Well, I'm not sure that we know how to get there either. I mean, we're, I mean -- but I think that you'd have to see one of a few different things. One thing working in our industry's favor, potentially, is we can get some of this inventory adjustment stuff behind us. That certainly has been suppressing our TAM. And we, in terms of our company and what we're trying to do, we don't want to carry that over. We'd like to see that adjustment work its way through as soon as possible. And we don't want to push on that string. Additionally, it would be nice to see some improvement in the macroeconomic environment, whether that happens to be some certainty in -- and I mean, you guys know all of this, but we've got elections, we've got changes of government, we've got fiscal cliff, et cetera, et cetera, right, lots of different things that undoubtedly are impacting spending at a corporate and a consumer level. So I think that some clarity on those kind of activities would be helpful. And then also, it would be nice to see some excitement around Windows 8. We're actually relatively -- when I say bullish, I mean, maybe people are looking for good news, but my experience, I think it's got some excitement to it. And I think the thing that has really lacked is that we've got to create some more excitement around the products out there. And we're trying to do our best in terms of some of these hybrid designs and smaller form factor designs that maybe enable our customers to have a little bit of excitement back to the product set.

Operator

Katy Huberty with Morgan Stanley.

Kathryn L. Huberty - Morgan Stanley, Research Division

Just a follow-up on the last conversation. Just curious, any more specifics you may have around now that we're days away from the Win 8 launch, when we might see an uptick in hybrid or the thin HDD shipments with some of the new form factors that are planning to come to market.

Stephen D. Milligan

Yes. So when we talked about our hybrid designs, I mean, what we're doing right now is we are providing engineering samples to our customers. And then in the first half of calendar 2013, we will be supplying call samples and gearing up for volume kind of activity the back half of 2013. So we have to watch our traction and our continued ability to execute from an engineering standpoint. And so we're still a bit far away, but so far, the response from our customers has been encouraging.

Kathryn L. Huberty - Morgan Stanley, Research Division

And it sounds like that lines up with the second iteration of thin and light Win 8 products that we'd get after the Intel Haswell launch in the second quarter next year.

Stephen D. Milligan

Correct, correct.

Kathryn L. Huberty - Morgan Stanley, Research Division

Okay. And then just a quick clarification. There was a big jump in CE units in the September quarter. I know gaming has come up a number of times. But can you just talk about what drove that incremental 4 million units and how much of that you would expect to give back in the next few quarters?

Wolfgang U. Nickl

Well, the upside was [indiscernible] by gaming, and it's a very seasonal business. And I won't give you an exact number, but it's several million that can go up and down in a given quarter.

Operator

Sherri Scribner with Deutsche Bank.

Sherri Scribner - Deutsche Bank AG, Research Division

I just wanted to revisit the cost cutting and the reduced operating expenses. Wolfgang, I don't know if I got this number right. But I think you've guided to $525 million for operating expenses for the December quarter, which is down about $40 million. I wanted to get a sense of where you think you can take those cost actions. Is that reducing some of your R&D? Clearly, you'll have to do something in SG&A. And then just trying to get a sense of what type of percentage you expect R&D to be as a percent of sales as we move forward.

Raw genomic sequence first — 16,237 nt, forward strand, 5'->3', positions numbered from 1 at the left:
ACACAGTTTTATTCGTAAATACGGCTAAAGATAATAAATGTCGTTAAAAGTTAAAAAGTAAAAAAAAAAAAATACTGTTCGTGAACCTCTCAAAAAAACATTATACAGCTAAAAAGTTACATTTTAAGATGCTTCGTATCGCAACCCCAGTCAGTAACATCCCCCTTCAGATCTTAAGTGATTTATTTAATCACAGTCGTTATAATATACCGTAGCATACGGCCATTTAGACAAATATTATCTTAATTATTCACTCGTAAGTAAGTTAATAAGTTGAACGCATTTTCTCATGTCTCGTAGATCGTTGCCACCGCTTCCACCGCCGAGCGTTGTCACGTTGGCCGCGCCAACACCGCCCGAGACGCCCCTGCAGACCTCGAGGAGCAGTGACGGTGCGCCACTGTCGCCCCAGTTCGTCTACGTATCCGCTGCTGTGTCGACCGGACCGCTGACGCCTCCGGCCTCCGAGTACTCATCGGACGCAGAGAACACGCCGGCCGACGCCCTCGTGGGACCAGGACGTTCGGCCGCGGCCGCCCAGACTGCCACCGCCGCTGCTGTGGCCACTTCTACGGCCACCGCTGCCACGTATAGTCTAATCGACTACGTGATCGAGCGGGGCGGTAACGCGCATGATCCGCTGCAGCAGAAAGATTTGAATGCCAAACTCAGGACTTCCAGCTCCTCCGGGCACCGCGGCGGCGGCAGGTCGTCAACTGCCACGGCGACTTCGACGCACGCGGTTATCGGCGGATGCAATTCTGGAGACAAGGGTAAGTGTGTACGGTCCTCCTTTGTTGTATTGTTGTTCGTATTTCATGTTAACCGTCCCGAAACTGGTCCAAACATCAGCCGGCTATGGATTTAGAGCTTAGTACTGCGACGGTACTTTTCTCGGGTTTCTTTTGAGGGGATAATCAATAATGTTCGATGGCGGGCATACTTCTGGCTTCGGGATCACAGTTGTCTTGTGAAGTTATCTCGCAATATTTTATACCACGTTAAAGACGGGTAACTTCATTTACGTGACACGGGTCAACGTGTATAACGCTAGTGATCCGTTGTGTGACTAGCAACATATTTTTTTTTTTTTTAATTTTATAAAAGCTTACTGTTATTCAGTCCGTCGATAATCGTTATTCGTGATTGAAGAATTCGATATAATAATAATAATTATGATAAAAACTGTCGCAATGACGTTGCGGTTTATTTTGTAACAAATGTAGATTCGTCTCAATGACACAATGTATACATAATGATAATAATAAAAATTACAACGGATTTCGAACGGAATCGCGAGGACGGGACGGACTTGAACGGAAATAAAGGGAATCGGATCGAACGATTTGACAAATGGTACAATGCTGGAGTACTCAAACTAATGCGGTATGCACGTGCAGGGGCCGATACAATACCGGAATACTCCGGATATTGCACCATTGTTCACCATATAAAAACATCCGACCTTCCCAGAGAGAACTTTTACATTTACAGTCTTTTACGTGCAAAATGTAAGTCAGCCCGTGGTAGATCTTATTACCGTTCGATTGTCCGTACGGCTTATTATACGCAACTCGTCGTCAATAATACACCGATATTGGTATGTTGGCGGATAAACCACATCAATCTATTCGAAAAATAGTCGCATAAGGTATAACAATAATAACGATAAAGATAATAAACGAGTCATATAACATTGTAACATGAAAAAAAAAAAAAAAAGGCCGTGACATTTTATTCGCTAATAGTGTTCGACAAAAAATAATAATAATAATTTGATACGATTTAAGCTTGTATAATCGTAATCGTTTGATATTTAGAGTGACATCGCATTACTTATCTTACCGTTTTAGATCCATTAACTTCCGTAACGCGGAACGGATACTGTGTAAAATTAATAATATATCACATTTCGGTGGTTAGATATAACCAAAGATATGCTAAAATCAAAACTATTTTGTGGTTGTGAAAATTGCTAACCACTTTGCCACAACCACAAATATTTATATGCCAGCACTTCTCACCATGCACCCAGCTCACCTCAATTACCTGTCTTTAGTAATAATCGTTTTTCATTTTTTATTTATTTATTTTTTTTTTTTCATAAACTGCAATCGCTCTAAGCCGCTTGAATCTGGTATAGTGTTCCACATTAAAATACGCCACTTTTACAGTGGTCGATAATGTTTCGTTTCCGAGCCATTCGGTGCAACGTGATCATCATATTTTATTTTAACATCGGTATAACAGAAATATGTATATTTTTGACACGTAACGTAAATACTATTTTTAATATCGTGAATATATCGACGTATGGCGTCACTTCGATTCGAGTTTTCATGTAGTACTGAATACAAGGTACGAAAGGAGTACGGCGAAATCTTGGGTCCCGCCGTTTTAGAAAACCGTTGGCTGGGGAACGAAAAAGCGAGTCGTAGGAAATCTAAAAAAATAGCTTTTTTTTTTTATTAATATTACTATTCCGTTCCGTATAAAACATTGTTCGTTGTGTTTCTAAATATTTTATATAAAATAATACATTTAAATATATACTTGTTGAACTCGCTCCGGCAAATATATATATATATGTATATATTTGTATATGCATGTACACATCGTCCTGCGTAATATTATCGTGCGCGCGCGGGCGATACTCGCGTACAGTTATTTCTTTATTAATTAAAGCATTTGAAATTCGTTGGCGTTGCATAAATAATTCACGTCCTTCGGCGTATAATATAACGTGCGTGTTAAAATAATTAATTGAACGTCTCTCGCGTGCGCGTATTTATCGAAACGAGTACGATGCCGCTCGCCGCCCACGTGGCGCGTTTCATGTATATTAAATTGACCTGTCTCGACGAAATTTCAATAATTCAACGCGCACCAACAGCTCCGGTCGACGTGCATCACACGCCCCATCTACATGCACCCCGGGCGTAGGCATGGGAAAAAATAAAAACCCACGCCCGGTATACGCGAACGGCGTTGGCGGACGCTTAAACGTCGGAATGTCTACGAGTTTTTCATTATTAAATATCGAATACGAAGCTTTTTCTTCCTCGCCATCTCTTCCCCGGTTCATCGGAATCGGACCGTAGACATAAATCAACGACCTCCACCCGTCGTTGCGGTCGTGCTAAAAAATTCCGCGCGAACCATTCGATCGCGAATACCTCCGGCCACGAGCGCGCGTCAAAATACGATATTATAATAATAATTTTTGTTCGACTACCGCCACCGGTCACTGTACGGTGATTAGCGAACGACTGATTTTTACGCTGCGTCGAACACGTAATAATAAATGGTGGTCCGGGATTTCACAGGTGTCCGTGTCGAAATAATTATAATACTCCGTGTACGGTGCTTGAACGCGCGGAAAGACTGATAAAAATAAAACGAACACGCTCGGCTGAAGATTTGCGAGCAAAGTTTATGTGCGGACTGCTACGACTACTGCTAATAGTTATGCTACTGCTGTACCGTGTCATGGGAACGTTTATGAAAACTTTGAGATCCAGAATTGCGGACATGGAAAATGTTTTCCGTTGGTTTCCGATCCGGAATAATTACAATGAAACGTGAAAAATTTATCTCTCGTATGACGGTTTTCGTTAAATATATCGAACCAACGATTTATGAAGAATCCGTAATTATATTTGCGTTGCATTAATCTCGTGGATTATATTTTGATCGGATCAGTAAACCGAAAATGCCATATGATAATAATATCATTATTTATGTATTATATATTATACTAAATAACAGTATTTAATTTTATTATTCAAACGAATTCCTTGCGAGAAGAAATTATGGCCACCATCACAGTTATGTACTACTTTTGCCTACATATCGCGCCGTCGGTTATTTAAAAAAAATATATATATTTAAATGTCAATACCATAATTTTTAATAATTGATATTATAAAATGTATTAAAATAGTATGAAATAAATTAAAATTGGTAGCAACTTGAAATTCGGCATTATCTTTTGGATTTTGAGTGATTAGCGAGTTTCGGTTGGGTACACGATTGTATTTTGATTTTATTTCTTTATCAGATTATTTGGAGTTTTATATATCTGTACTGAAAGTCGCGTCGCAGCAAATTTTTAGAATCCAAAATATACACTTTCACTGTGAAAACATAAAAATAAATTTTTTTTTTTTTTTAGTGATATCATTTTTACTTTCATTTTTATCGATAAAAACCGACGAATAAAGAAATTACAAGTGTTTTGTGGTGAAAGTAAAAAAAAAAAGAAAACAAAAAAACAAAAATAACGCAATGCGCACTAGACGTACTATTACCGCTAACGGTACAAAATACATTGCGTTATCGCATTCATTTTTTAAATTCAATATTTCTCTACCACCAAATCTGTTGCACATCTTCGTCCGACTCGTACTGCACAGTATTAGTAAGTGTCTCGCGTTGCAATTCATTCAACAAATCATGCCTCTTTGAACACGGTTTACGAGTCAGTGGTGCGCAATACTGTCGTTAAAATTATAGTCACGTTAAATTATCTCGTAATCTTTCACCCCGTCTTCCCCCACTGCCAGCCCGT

Wolfgang U. Nickl

Yes. So let me state first, we are not cutting R&D at this point. I mean, where we're cutting costs out from the $550 million level is in discretionary spending. And we have also some of our variable pay programs that are not paying at the historical level. In terms of R&D in total, it's about 70% of our OpEx. But if you're operating right now at about 14%, 15%, you're close to 10% on R&D. Once we get in the future and our target model of 10% to 12%, it would be around 8%.

Sherri Scribner - Deutsche Bank AG, Research Division

Okay, 8%. And then thinking about investments as we move forward in terms of CapEx spending, what are your expectations for investments and adding new equipment as we move forward? It looks like we kind of peaked the CapEx here at 382 in the September quarter. I would assume that would go down. And how much capacity would you be expecting to add over the next couple of quarters?

Wolfgang U. Nickl

Yes. I mean, first of all, I think you're right, the 382 is probably a peak. I want to remind you that we report CapEx on a cash basis, so the 382 includes flood-related spending that was actually for capital that was received in Q4. With that, before that, in total, we expect for flood recovery about $400 million, for which approximately half will be in fiscal year '13. Our spending is focused on a couple of things. We're obviously investing in technology ramp. We're investing in process improvements and product transitions, and we're also investing in security of the supply chain and flexibility. We're investing almost nothing in capacity other than what is required to transition the line from an older generation to a newer generation. We expect that we will be well within our business model of 5% to 7%, if you take out the flood-related spending at the lower end or possibly the lower end of the model.